Sunday Morning Ethics Warm-Up, 6/13/2021: All Sorts of Stuff!


Today in ethics history, in 1971, the New York Times published stolen documents in order to try to turn public opinion against the Vietnam war and the administration of Richard Nixon. On June 30, On June 30, the Supreme Court ruled that the Times had the right to publish the material, a leap down a slippery slope that may have been (barely) justified with a responsible, trustworthy, objective and non-partisan news media, but has, as some predicted at the time, provided a motive for criminal activity, such as leaks by government lawyers for partisan goals, that has done incalculable harm to the nation.

The New York Times published portions of the 47-volume Pentagon analysis of how the U.S. commitment in Southeast Asia grew over a period of three decades, especially during the Kennedy and Johnson administrations. It had been stolen by Daniel Ellsberg, a former Defense Department analyst turned antiwar activist who gave them to the Times. The Times was also an opponent of the war and especially of President Richard Nixon. Though the controversy was framed as a “the public has a right to know” issue, it was also a partisan and ideological strike by the Times. Now, of course, the paper does little else when political matters are involved.

1. Let’s start with some good ethics news. Uber driver Latonya Young picked up a passenger named Kevin Esch. They got to chatting, and Latonya, 43, disclosed that she had dropped out of school at age 16 when she gave birth to her now 26-year-old son. She wanted to re-enroll in classes at Georgia State University, but didn’t have the funds to pay the necessary $700. Without informing her, Esch paid the $700 for her, allowing Latonya to re-enroll, She finally graduated with a bachelor of science in criminal justice.

2. Would it be wrong to call this “good ethics news”? Ethics Alarms has a special designation, the Fick, which describes someone who is openly unethical and proud of it. The term is named after Leroy Fick, first described here, who made headlines after he continued to collect food stamps despite winning the Michigan lottery, giving just under a million bucks after taxes. Well, thanks to reader Other Bill, I learned yesterday that Leroy has reached the end of his slimy trail. Fick blew through his winnings in just two years, sadly typical for lottery winners, and ended up jail for a drug charge and firearm conviction. What a surprise. Last week, Police recovered the 69-year-old’s body from the Tittabawassee River.

3. And the Great Stupid rolls on…In Randolph, New Jersey, a school board that couldn’t deal with complaints over changing Columbus Day to “indigenous People’s Day” decided that many of the holiday names might be offensive to the ubiquitous some, so it voted to take every holiday’s name off the school calendar. Now all the holiday dates will simply read, “Day Off.”

Wait until someone notices that Martin Luther King Day is missing. This all smells like racist plot to get his day removed.

4. ‘He Loved Big Althouse!’ Blogress Ann posted another non-comment from a reader, since comments are banned, but Ann will highlight emails she receives and call them comments. See, now, though no comments are allowed, you see a comments link, at which you are told that “Only members of this blog can comment directly. That means only me and Meade. But if you email me — at — I might put your comment down here in the comments section (or on the front page).” Meade is Ann’s husband, and no terms for “membership” have ever been mentioned, so that message is–what? Snotty? Supposed to be funny?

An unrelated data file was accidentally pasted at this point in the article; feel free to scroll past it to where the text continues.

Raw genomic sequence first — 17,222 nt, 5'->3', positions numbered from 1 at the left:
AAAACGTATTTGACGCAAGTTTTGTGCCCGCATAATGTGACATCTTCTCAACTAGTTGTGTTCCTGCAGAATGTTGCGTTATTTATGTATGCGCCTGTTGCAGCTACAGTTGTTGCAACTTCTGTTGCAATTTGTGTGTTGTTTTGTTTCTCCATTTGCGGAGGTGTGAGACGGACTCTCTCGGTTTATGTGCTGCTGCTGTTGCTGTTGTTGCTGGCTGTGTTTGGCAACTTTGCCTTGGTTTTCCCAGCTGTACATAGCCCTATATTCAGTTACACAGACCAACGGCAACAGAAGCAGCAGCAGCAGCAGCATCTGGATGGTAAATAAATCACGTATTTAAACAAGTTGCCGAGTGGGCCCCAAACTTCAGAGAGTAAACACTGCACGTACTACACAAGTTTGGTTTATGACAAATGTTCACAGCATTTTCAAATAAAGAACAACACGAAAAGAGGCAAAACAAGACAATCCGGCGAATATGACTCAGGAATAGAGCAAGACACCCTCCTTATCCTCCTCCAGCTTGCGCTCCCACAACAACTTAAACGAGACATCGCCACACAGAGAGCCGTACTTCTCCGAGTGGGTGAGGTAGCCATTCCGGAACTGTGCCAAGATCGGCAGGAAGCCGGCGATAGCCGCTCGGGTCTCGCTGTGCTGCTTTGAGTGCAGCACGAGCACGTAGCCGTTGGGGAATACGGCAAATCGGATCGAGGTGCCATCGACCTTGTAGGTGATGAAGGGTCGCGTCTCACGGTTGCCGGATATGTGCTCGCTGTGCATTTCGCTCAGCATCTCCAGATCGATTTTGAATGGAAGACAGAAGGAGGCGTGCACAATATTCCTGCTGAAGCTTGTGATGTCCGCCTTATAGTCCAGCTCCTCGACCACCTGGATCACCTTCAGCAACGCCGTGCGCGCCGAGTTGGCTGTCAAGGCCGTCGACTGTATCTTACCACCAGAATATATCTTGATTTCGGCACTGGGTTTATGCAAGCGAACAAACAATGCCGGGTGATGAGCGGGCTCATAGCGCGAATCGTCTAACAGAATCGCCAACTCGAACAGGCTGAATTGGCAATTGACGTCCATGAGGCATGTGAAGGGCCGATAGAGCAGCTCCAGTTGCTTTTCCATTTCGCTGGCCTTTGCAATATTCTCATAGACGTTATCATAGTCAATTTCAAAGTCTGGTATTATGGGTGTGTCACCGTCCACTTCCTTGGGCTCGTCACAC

Two days ago Althouse put this email on her “front page”:

I was a prolific commenter, probably too prolific, previously. I was really upset when you stopped allowing comments. But now that I am getting over my withdrawal symptoms, I am kind of liking it, especially now that you are bringing back curated, artisanal, commenting via email.”

This gets one of the ethics Alarms “Animal House” clips:

4. Stay classy, Democrats! Did you know that President Trump was uncivil and used personal insults and attacks, which coarsened our civic discourse? At the televised debate among Democratic candidates for mayor of New York City, the group was asked which landmark they’d name for Rudy Giuliani. The question itself is unprofessional and unethical, since it calls for ad hominem insults, but none of the candidates had the integrity to refuse the bait. Here are the oh-so-clever answers:

  • Adams: “Rikers Island”
  • Wiley: “A dump”
  • Yang: “An anchor at the bottom of the sea”
  • Garcia: “A sewage plant”
  • Stringer: “Affordable housing development, formerly Trump Tower. We could call it Giuliani Way”

As mayor, Giuliani ended a NYC crime wave, increased tourism, and made Times Square a safe and attractive destination. Under the current Democratic/Communist regime, crime is up, murders are up, and even before the pandemic Times Square declined to its pre-Rudy filth.

5. Finally, from the “Ick” not Ethics Dept:

DNA fathers day

14 thoughts on “Sunday Morning Ethics Warm-Up, 6/13/2021: All Sorts of Stuff!